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It’s rare outside Vienna that concertgoers might hear two hometown orchestras in two historic halls in just one day. And…

Strauss, reflecting on his artistic life, in ‘Metamorphosen’

Richard Strauss’ Metamorphosen, which the Chicago Symphony Orchestra will perform May 15-17, is in many ways a subtle tribute to the German artistry that the composer worshipped. The elegiac opus for 23 solo strings is Strauss’ impassioned response to the desecration of Austro-German culture during World War II.

‘Four Last Songs,’ Strauss’ farewell to life — and love

Richard Strauss didn’t live to hear his Four Last Songs performed, although in a sense it didn’t matter, for the…

‘Pulcinella,’ Stravinsky’s ‘discovery of the past’

While the term “neo-classical” serves as highly useful shorthand for describing much of Igor Stravinsky’s output, he himself hated the…

A salute to Charles Ives, an American original

If you drive down any road in rural America — it doesn’t matter in which state — eventually you’ll get…

The CSO gives its first performances of two 18th-century symphonies

Although the Chicago Symphony Orchestra has performed music by more than a thousand composers over its 123 seasons, it has…

Life, washing away with the ceaseless tide, in Britten’s ‘Peter Grimes’

Benjamin Britten set Peter Grimes, his first major opera, in a small fishing village that could easily be the seaside…

Clear indications of things to come in Beethoven’s First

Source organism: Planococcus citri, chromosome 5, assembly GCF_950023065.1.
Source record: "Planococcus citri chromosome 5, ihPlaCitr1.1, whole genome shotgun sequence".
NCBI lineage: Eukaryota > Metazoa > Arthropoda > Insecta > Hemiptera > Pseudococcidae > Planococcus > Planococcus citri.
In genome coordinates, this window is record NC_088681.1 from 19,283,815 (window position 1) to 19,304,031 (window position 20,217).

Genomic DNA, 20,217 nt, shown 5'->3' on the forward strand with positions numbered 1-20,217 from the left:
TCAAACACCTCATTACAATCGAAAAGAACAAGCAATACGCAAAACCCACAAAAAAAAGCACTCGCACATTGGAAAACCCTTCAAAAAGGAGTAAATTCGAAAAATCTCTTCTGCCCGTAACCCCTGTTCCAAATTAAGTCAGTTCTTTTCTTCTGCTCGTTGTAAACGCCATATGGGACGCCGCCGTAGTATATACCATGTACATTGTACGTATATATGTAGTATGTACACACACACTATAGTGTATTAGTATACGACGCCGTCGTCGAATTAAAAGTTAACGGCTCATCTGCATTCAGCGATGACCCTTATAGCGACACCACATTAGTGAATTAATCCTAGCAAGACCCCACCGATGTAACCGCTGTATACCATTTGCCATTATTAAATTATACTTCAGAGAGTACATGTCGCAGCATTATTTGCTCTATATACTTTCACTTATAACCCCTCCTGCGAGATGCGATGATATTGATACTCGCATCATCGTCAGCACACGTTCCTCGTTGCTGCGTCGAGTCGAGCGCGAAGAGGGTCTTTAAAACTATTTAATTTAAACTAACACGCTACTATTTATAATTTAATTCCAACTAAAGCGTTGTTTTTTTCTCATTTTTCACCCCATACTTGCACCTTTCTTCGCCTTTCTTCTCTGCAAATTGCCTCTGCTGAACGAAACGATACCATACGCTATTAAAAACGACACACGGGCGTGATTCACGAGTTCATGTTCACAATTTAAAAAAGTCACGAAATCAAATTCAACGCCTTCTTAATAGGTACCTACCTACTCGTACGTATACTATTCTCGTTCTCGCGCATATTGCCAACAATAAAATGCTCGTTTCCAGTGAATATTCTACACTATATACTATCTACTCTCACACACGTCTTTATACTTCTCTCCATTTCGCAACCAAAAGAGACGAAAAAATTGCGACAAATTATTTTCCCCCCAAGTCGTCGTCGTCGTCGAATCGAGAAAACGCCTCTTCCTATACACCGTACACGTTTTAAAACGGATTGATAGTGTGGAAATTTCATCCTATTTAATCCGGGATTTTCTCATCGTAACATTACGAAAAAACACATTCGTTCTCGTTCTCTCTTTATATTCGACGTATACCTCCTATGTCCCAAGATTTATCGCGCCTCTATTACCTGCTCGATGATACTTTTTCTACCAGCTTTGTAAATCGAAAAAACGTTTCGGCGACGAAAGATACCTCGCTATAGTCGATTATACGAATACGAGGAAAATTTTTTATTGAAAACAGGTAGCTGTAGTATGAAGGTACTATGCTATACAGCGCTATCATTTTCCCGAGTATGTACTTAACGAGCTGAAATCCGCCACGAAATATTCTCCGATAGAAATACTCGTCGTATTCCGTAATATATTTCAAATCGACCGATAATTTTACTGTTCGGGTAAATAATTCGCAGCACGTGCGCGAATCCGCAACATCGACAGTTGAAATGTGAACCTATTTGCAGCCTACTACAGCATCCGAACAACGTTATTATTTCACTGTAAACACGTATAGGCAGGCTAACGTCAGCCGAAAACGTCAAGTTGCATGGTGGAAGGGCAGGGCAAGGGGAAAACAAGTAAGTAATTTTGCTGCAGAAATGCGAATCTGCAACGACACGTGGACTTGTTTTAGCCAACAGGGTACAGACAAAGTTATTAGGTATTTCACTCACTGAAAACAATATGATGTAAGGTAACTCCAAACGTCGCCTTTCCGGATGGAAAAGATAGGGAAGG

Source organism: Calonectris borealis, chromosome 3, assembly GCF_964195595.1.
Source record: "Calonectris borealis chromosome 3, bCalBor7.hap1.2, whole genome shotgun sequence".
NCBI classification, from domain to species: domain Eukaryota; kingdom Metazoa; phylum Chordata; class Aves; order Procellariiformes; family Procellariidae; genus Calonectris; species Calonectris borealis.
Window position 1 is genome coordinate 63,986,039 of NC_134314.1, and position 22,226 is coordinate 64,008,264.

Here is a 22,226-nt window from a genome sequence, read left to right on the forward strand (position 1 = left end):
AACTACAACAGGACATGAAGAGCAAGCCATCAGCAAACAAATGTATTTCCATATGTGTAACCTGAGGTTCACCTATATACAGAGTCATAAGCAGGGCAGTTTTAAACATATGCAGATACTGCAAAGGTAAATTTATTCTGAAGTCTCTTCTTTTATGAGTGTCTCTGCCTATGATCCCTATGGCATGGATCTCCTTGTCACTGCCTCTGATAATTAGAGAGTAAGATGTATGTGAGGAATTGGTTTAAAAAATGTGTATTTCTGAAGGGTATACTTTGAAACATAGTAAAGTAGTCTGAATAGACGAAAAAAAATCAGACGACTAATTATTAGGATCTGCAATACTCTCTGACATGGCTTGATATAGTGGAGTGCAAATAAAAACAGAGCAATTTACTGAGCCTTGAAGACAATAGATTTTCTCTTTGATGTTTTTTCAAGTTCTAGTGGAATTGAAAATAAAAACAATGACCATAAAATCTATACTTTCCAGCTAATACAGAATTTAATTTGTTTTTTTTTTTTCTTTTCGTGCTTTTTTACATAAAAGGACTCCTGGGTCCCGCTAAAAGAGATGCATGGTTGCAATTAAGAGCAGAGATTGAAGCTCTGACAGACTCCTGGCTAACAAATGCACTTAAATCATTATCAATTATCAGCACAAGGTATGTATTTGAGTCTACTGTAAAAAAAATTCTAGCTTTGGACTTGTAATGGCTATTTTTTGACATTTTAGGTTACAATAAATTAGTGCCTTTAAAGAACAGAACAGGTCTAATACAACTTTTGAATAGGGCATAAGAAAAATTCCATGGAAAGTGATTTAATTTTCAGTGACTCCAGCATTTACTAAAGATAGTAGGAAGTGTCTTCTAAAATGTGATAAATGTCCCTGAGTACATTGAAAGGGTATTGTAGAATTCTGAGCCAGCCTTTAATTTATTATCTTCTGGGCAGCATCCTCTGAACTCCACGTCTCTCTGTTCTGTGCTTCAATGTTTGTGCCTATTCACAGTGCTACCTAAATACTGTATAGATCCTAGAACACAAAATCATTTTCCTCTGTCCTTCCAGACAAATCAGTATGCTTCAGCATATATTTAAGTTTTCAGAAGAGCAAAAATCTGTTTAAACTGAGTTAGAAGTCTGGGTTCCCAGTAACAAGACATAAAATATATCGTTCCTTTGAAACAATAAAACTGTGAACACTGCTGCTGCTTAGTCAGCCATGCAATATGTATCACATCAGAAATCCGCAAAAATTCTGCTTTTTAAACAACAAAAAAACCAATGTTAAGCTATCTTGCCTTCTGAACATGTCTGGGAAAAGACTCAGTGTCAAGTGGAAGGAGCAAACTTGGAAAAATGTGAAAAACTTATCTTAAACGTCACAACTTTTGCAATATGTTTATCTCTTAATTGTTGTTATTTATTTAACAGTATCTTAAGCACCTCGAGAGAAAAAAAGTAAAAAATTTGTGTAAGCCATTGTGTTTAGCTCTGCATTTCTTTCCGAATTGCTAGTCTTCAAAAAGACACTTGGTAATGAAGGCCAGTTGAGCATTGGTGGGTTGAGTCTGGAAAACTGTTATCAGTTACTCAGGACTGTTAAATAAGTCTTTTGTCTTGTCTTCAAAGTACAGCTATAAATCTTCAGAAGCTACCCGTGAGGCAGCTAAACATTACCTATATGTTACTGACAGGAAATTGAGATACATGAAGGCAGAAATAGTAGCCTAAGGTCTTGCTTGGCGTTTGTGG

Beethoven, in his first symphony, reveals clear indications of what is to come — works that changed music and our expectations of what music could be.

Composers and the curse of the ninth symphony

Mahler’s Ninth is permeated by reflections on death. But as tempting as it is to read the work as a valedictory, there is no hard evidence that the composer believed it was such.

Bernard Labadie concentrates on a period-style approach

Bernard Labadie, who will lead the Chicago Symphony Orchestra in concerts May 8-10, believes in taking a period-style approach to 17th- and 18th-century programming. That philosophy often differs from the later, more Romantic style to which modern orchestras are accustomed. “The first time that you work with an orchestra,” he said, “even the best orchestras like the Chicago Symphony, in the repertoire that I do, it’s clear that it’s not their usual fare. It’s a little bit of a crash course in a foreign language.”

On this island: Britten and his native land

In the ’60s, the soundtrack of England and the age was The Beatles. But for those who loved a different kind of music, it was Benjamin Britten who shaped and colored the way we heard our world.